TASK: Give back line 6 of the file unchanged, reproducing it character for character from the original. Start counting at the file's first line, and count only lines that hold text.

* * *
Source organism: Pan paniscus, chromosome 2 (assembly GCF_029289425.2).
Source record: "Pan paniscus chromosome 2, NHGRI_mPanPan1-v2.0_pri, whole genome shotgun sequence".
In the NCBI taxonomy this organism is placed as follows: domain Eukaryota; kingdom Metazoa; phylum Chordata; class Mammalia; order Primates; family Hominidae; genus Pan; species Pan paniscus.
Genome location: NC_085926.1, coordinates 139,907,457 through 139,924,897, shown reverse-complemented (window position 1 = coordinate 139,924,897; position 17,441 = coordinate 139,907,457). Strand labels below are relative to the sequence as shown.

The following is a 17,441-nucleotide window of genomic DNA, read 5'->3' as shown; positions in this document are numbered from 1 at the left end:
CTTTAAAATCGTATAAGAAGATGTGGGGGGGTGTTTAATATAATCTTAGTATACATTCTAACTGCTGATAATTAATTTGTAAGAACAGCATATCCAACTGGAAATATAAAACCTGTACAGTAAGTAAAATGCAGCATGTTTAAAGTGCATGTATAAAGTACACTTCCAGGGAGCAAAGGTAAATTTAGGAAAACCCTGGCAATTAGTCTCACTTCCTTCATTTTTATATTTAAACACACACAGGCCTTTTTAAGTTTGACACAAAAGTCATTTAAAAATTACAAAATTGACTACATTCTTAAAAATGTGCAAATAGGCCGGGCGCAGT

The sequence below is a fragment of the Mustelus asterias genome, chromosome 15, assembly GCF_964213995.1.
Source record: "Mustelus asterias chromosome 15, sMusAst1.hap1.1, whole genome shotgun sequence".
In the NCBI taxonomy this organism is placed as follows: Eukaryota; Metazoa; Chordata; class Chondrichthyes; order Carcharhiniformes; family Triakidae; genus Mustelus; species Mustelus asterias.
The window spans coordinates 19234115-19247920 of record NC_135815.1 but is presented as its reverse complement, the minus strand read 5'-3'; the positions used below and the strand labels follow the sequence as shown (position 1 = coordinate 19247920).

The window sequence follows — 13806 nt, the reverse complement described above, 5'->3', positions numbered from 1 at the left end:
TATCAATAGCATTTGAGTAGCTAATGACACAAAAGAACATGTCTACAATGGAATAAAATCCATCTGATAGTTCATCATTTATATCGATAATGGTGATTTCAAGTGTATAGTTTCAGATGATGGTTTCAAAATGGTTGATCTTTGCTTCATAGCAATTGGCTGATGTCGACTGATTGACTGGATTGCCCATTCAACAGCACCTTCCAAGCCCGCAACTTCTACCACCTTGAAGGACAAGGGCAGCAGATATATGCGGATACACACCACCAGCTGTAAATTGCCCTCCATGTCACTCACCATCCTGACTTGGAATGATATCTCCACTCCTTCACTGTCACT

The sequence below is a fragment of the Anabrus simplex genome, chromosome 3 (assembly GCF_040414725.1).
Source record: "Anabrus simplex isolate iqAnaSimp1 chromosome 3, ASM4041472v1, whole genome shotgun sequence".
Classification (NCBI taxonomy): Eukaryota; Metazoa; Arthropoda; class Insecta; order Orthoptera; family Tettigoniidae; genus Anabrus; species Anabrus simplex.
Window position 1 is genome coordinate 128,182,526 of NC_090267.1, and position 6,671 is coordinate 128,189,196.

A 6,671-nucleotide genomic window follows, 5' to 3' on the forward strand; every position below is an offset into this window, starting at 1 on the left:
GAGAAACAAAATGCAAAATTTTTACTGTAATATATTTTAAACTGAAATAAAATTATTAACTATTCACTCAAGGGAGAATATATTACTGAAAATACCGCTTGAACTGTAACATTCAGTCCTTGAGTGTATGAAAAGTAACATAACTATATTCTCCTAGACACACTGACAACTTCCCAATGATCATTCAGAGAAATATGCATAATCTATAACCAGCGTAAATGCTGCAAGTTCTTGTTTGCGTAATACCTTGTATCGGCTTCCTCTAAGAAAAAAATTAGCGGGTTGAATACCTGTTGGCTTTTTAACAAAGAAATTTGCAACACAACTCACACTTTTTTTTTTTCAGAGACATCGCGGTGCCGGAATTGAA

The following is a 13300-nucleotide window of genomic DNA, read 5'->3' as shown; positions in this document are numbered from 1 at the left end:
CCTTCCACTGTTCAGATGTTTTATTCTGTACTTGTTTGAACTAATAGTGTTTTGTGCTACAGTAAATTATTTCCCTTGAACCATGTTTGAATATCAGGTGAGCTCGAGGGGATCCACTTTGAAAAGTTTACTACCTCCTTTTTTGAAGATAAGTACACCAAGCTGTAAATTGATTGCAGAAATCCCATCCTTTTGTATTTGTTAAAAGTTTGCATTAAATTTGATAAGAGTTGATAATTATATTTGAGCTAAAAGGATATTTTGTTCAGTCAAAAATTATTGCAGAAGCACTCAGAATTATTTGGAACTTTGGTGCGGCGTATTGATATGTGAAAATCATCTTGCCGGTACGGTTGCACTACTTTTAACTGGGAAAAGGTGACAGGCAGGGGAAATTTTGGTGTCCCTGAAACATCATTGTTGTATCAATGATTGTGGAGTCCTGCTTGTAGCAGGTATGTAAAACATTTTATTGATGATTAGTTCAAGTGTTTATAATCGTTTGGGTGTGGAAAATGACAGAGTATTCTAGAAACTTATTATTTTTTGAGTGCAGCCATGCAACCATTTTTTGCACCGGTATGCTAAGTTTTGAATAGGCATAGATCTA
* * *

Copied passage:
CTTTAAAATCGTATAAGAAGATGTGGGGGGGTGTTTAATATAATCTTAGTATACATTCTAACTGCTGATAATTAATTTGTAAGAACAGCATATCCAACTGGAAATATAAAACCTGTACAGTAAGTAAAATGCAGCATGTTTAAAGTGCATGTATAAAGTACACTTCCAGGGAGCAAAGGTAAATTTAGGAAAACCCTGGCAATTAGTCTCACTTCCTTCATTTTTATATTTAAACACACACAGGCCTTTTTAAGTTTGACACAAAAGTCATTTAAAAATTACAAAATTGACTACATTCTTAAAAATGTGCAAATAGGCCGGGCGCAGT